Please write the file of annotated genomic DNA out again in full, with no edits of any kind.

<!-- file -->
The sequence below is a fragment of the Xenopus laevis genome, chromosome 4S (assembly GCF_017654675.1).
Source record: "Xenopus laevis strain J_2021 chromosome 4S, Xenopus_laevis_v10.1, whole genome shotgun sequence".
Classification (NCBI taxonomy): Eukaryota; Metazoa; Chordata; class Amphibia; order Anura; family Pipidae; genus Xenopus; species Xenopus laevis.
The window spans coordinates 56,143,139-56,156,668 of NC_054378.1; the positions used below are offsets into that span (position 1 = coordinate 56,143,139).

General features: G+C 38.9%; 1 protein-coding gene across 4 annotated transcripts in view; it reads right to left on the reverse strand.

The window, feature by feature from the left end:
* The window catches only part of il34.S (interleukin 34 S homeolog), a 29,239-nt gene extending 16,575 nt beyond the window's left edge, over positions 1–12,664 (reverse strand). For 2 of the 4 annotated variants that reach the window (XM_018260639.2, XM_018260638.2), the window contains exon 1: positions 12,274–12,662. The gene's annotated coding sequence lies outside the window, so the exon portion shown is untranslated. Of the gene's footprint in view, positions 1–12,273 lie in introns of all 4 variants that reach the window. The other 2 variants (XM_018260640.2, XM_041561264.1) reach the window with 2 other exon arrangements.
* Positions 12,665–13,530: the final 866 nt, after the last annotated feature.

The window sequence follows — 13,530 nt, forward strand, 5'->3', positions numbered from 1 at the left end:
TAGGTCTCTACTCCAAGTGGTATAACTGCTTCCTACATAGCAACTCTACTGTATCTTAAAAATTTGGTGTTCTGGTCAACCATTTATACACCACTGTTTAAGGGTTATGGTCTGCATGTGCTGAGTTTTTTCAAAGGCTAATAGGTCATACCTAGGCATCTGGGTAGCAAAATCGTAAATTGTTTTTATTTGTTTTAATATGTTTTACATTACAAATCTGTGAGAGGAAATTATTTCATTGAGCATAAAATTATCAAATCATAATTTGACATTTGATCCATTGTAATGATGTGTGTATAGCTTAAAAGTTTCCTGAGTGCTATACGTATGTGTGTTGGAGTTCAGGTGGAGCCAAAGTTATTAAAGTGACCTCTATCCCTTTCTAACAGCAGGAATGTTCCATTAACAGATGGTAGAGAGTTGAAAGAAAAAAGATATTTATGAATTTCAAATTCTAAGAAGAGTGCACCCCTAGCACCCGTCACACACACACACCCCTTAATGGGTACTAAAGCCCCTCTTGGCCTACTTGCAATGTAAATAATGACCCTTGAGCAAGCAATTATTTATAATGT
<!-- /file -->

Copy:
The sequence below is a fragment of the Xenopus laevis genome, chromosome 4S (assembly GCF_017654675.1).
Source record: "Xenopus laevis strain J_2021 chromosome 4S, Xenopus_laevis_v10.1, whole genome shotgun sequence".
Classification (NCBI taxonomy): Eukaryota; Metazoa; Chordata; class Amphibia; order Anura; family Pipidae; genus Xenopus; species Xenopus laevis.
The window spans coordinates 56,143,139-56,156,668 of NC_054378.1; the positions used below are offsets into that span (position 1 = coordinate 56,143,139).

General features: G+C 38.9%; 1 protein-coding gene across 4 annotated transcripts in view; it reads right to left on the reverse strand.

The window, feature by feature from the left end:
* The window catches only part of il34.S (interleukin 34 S homeolog), a 29,239-nt gene extending 16,575 nt beyond the window's left edge, over positions 1–12,664 (reverse strand). For 2 of the 4 annotated variants that reach the window (XM_018260639.2, XM_018260638.2), the window contains exon 1: positions 12,274–12,662. The gene's annotated coding sequence lies outside the window, so the exon portion shown is untranslated. Of the gene's footprint in view, positions 1–12,273 lie in introns of all 4 variants that reach the window. The other 2 variants (XM_018260640.2, XM_041561264.1) reach the window with 2 other exon arrangements.
* Positions 12,665–13,530: the final 866 nt, after the last annotated feature.

The window sequence follows — 13,530 nt, forward strand, 5'->3', positions numbered from 1 at the left end:
TAGGTCTCTACTCCAAGTGGTATAACTGCTTCCTACATAGCAACTCTACTGTATCTTAAAAATTTGGTGTTCTGGTCAACCATTTATACACCACTGTTTAAGGGTTATGGTCTGCATGTGCTGAGTTTTTTCAAAGGCTAATAGGTCATACCTAGGCATCTGGGTAGCAAAATCGTAAATTGTTTTTATTTGTTTTAATATGTTTTACATTACAAATCTGTGAGAGGAAATTATTTCATTGAGCATAAAATTATCAAATCATAATTTGACATTTGATCCATTGTAATGATGTGTGTATAGCTTAAAAGTTTCCTGAGTGCTATACGTATGTGTGTTGGAGTTCAGGTGGAGCCAAAGTTATTAAAGTGACCTCTATCCCTTTCTAACAGCAGGAATGTTCCATTAACAGATGGTAGAGAGTTGAAAGAAAAAAGATATTTATGAATTTCAAATTCTAAGAAGAGTGCACCCCTAGCACCCGTCACACACACACACCCCTTAATGGGTACTAAAGCCCCTCTTGGCCTACTTGCAATGTAAATAATGACCCTTGAGCAAGCAATTATTTATAATGT